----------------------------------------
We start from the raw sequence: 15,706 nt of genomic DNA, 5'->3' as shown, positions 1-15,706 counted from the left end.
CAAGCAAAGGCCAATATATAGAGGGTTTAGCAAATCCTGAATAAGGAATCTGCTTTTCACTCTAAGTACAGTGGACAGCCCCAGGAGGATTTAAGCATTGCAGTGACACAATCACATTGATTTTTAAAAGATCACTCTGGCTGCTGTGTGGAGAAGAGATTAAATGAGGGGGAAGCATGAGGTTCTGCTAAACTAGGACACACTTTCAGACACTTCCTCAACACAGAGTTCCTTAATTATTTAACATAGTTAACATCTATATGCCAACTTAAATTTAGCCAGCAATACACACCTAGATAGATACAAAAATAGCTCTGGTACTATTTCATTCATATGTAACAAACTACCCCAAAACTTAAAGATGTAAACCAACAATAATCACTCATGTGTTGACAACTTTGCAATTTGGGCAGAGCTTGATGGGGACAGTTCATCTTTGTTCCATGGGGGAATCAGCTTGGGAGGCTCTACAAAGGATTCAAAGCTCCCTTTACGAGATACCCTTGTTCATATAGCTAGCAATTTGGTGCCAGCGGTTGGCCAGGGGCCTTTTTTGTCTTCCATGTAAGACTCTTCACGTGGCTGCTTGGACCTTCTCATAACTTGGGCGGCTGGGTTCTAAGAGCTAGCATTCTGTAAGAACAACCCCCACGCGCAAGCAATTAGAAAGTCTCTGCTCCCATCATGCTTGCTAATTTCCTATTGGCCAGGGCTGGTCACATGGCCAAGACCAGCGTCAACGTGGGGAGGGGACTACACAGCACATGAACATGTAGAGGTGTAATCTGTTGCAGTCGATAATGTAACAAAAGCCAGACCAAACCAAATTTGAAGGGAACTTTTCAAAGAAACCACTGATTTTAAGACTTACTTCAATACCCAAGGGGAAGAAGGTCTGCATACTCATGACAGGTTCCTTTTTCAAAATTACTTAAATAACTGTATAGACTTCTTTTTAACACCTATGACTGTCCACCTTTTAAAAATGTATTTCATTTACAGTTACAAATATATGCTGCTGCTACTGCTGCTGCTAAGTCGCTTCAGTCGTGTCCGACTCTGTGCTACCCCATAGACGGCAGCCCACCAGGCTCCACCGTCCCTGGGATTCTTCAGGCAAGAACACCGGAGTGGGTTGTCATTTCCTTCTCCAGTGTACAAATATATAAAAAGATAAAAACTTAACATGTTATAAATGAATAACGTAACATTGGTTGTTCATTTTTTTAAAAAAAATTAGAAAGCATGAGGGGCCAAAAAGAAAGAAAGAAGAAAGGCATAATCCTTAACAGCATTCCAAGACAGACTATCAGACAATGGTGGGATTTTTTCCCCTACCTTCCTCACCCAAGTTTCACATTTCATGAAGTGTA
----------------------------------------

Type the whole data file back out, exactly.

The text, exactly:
We start from the raw sequence: 15,706 nt of genomic DNA, 5'->3' as shown, positions 1-15,706 counted from the left end.
CAAGCAAAGGCCAATATATAGAGGGTTTAGCAAATCCTGAATAAGGAATCTGCTTTTCACTCTAAGTACAGTGGACAGCCCCAGGAGGATTTAAGCATTGCAGTGACACAATCACATTGATTTTTAAAAGATCACTCTGGCTGCTGTGTGGAGAAGAGATTAAATGAGGGGGAAGCATGAGGTTCTGCTAAACTAGGACACACTTTCAGACACTTCCTCAACACAGAGTTCCTTAATTATTTAACATAGTTAACATCTATATGCCAACTTAAATTTAGCCAGCAATACACACCTAGATAGATACAAAAATAGCTCTGGTACTATTTCATTCATATGTAACAAACTACCCCAAAACTTAAAGATGTAAACCAACAATAATCACTCATGTGTTGACAACTTTGCAATTTGGGCAGAGCTTGATGGGGACAGTTCATCTTTGTTCCATGGGGGAATCAGCTTGGGAGGCTCTACAAAGGATTCAAAGCTCCCTTTACGAGATACCCTTGTTCATATAGCTAGCAATTTGGTGCCAGCGGTTGGCCAGGGGCCTTTTTTGTCTTCCATGTAAGACTCTTCACGTGGCTGCTTGGACCTTCTCATAACTTGGGCGGCTGGGTTCTAAGAGCTAGCATTCTGTAAGAACAACCCCCACGCGCAAGCAATTAGAAAGTCTCTGCTCCCATCATGCTTGCTAATTTCCTATTGGCCAGGGCTGGTCACATGGCCAAGACCAGCGTCAACGTGGGGAGGGGACTACACAGCACATGAACATGTAGAGGTGTAATCTGTTGCAGTCGATAATGTAACAAAAGCCAGACCAAACCAAATTTGAAGGGAACTTTTCAAAGAAACCACTGATTTTAAGACTTACTTCAATACCCAAGGGGAAGAAGGTCTGCATACTCATGACAGGTTCCTTTTTCAAAATTACTTAAATAACTGTATAGACTTCTTTTTAACACCTATGACTGTCCACCTTTTAAAAATGTATTTCATTTACAGTTACAAATATATGCTGCTGCTACTGCTGCTGCTAAGTCGCTTCAGTCGTGTCCGACTCTGTGCTACCCCATAGACGGCAGCCCACCAGGCTCCACCGTCCCTGGGATTCTTCAGGCAAGAACACCGGAGTGGGTTGTCATTTCCTTCTCCAGTGTACAAATATATAAAAAGATAAAAACTTAACATGTTATAAATGAATAACGTAACATTGGTTGTTCATTTTTTTAAAAAAAATTAGAAAGCATGAGGGGCCAAAAAGAAAGAAAGAAGAAAGGCATAATCCTTAACAGCATTCCAAGACAGACTATCAGACAATGGTGGGATTTTTTCCCCTACCTTCCTCACCCAAGTTTCACATTTCATGAAGTGTA